In 3D printing, it’s possible to print with two types of composite materials -chopped and continuous. The first is chopped fibre, which has small strands, (less than a millimeter in length) mixed into the plastic base material. The higher the percentage of chopped fibre inside the base material, the stronger (or stiffer) the material becomes.
The second is continuous fibre. This is where long strands of fibre like carbon fibre, fibreglass or Kevlar are mixed/ ironed in with a plastic filament, like PLA, ABS, Nylon, PETG and PEEK during the printing process. Parts 3D printed with continuous fibre are extremely lightweight, yet as strong as some metals.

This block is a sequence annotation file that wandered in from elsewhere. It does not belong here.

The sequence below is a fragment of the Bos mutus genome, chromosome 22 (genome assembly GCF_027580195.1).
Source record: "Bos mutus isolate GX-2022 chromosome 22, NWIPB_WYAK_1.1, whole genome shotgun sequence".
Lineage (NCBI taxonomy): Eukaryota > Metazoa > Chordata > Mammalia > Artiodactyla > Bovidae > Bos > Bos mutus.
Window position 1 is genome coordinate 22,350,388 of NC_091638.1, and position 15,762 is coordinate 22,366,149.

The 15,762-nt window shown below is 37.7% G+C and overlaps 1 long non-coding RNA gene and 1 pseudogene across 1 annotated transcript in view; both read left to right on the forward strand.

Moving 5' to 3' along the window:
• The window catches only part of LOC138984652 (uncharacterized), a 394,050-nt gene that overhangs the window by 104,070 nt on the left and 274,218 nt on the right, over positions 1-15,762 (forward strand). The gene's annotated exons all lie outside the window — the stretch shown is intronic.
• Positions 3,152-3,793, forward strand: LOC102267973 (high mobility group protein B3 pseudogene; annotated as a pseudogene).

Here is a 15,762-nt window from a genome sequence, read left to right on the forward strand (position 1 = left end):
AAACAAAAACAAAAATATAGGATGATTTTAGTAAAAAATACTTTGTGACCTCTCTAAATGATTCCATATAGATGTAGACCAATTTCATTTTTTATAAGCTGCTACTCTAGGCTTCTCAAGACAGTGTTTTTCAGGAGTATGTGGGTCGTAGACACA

In Additive Manufacturing, printing with composite materials is a young technology, but one with large potential. A carbon-fibre reinforced composite for example can be as strong as aluminum and printed at a fraction of the cost. Companies including NASA, Google and Ford are now creating parts 50x faster and up to 23x stronger than ABS, using Markforged’s continuous carbon fibre industrial printer platform.